That there is a difference between the legal obligation to issue licenses (where such licenses are provided for as a condition to carrying on business) for the carrying on of ordinary commercial occupations and the obligation to issue such licenses for the business here in question, is not to be denied. There is no inherent right in a citizen to sell intoxicating liquors. "It is only a calling not in any way injurious to the community which every one has a right to pursue. That the legislative power may prohibit a traffic by retail of intoxicating liquors is conceded. If the governing power can prohibit a thing altogether, it may impose such conditions upon its existence as it pleases, even arbitrary ones. The constitutional requirement with reference to uniformity in operation of all laws of a general nature has no application to ordinances enacted in pursuance of a legitimate exercise of the police power, and only when it is manifest that there is an unjust discrimination do courts interfere." ( In re Kidd, 5 Cal.App. 159, [ 89 P. 987]; In re Cutting, 17 Cal.App. 604, [120 P. 304].) Under article XI, section 11, of the constitution of California, any county, city, town or township has the right to wholly prohibit the carrying on of this business. ( Ex parte Campbell, 74 Cal. 20, [5 Am. St. Rep. 418, 15 P. 318]; Reed v. Collins, 5 Cal.App. 494, 498, [ 90 P. 973].) The power to prohibit the business includes the power and right to regulate by the imposition of conditions and restrictions. The determination of the places in the county where such business may or may not be carried on is a legal mode of restriction. These rules or principles being established, it follows that the board of supervisors might legally prohibit the proposed business of petitioner in Daggett precinct, unless by the said ordinance the board has established a local law which prevents it from exercising that authority.

The paragraph above quoted from the ordinance would prevent the granting of a license to petitioner if a majority of the votes cast upon the question in Daggett voting precinct had been against the granting of such licenses. But it does not follow that a vote in favor of granting such licenses has imposed on the board of supervisors any duty to grant the license applied for, or has interfered with the discretion lodged in it by law to regulate and restrict the business within the county and at any and all places within the county. The sole object of the provision for a vote by the people of the precinct was that the people might have an opportunity to effectively protest against and prohibit the business in those precincts where a majority of the voters consider that the maintenance of such business is injurious to them. So far as the people of the locality are concerned, the local option clause of the ordinance gives nothing more than a power of veto against the business.

Turning now to the provisions of the ordinance first above quoted, we find that, notwithstanding the absence of any other objection, the board of supervisors may refuse to allow the license, "if on such hearing it shall appear to the satisfaction of the board, . . . that in the judgment of said board it would not be for the welfare of the people residing in said precinct or of the county to have the business mentioned in said application carried on in such precinct, . . . or that there is any other sufficient reason for such refusal, whether shown by protest on file, location of business, or otherwise." On the record here presented, we are unable to say that the action of the board was without some sufficient reason arising out of the "location of business or otherwise." As before stated, it appears that at the hearing before the board of supervisors the applicant "was duly sworn and examined and gave testimony in favor of the issuance of said license in accordance with the terms of said application." This does not necessarily mean that all of the facts elicited by his testimony were such facts as necessarily compelled the exercise of the board's discretion in favor of the granting of the license. The geographical location and surroundings of Daggett precinct are matters of which the board may take judicial notice. The examination of the applicant may have included a cross-examination which may have developed facts unfavorable to the granting of the license. Petitioner's allegation that the action of the board in refusing his petition was purely arbitrary and entirely without cause is a statement of his conclusion or opinion and is not to be accepted as a statement of fact, unless the statement of actual facts necessarily supports that conclusion.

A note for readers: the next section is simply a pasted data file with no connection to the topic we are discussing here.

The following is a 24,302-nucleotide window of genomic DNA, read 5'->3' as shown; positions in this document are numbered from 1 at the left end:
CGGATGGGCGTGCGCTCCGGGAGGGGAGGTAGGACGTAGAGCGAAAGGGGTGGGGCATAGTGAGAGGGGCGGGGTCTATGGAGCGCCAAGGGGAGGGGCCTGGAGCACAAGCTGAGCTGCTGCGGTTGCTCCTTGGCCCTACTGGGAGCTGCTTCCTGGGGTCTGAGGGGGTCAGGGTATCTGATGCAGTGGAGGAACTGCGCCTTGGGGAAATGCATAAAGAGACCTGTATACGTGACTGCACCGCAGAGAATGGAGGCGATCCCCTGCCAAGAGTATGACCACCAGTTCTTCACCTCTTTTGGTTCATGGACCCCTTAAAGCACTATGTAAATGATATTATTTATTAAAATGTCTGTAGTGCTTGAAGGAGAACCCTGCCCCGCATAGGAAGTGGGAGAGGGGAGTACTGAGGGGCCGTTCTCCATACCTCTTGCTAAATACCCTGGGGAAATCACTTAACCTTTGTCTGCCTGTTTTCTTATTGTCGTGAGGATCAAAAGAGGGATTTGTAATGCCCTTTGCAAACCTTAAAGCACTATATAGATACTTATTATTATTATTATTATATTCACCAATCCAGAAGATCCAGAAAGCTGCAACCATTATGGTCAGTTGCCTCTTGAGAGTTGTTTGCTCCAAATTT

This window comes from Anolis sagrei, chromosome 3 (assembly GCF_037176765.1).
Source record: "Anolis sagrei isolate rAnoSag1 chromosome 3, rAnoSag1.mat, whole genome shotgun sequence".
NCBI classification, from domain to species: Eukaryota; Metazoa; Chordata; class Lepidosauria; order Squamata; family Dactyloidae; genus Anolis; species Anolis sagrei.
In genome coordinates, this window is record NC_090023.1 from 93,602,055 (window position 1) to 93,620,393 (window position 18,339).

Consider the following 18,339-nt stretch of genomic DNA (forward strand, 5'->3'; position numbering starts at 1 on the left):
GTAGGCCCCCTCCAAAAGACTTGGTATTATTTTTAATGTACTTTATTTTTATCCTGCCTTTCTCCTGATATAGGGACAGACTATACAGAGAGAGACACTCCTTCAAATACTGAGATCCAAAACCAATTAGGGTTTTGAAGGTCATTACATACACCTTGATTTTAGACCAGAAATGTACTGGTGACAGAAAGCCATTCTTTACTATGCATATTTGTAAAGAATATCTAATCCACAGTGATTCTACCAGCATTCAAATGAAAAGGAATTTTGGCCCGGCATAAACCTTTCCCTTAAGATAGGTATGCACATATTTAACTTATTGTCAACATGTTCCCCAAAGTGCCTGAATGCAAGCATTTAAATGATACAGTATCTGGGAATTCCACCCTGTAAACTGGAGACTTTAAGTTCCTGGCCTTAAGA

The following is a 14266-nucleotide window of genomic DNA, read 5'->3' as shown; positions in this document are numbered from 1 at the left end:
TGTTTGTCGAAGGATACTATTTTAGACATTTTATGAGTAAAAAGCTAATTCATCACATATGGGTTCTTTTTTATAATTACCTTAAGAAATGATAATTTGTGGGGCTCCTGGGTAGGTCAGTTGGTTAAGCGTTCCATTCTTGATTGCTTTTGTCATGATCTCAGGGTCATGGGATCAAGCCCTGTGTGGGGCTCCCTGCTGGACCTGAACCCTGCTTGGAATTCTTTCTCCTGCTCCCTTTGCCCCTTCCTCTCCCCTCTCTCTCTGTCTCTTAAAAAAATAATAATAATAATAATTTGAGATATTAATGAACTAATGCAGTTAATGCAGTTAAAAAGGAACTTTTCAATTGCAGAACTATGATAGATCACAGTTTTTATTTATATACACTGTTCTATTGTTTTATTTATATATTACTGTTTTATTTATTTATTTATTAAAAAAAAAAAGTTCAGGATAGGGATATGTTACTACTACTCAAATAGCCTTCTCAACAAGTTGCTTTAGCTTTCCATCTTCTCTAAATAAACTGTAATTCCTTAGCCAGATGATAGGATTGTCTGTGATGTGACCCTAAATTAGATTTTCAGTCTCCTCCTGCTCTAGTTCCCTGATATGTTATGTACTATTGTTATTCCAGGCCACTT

Taking the license ordinance and considering it in connection with the section of the constitution to which we have referred, and with the principles of law specially applicable to those kinds of business which are peculiarly subject to police regulation (as is the business of retailing intoxicating liquors), we arrive at the conclusion that the said ordinance was not intended to and does not take away from the board of supervisors its right to refuse to grant a license for such business in any location where, after considering the facts, it is the judgment of the board that the business should not be located in that place.

"The writ of mandamus is not wholly a writ of right, but lies, to a considerable extent, within the sound judicial discretion of the court where the application is made; and no court should allow a writ of mandamus to compel a technical compliance with the letter of the law, where such compliance will violate the spirit of the law." ( State v. Commissioners of Phillips County, 26 Kan. 419; quoted with approval in Wiedwald v. Dodson, 95 Cal. 450, 454, [30 P. 580].) Under the circumstances here shown, the writ of mandate applied for by the petitioner could not be granted except upon a technical construction in his favor, of the ordinance in question, contrary to the spirit of the law which intends that such matters shall remain within the power of regulation of the county through its authorized officers.

The petition for the writ is denied.

James, J., and Shaw, J., concurred.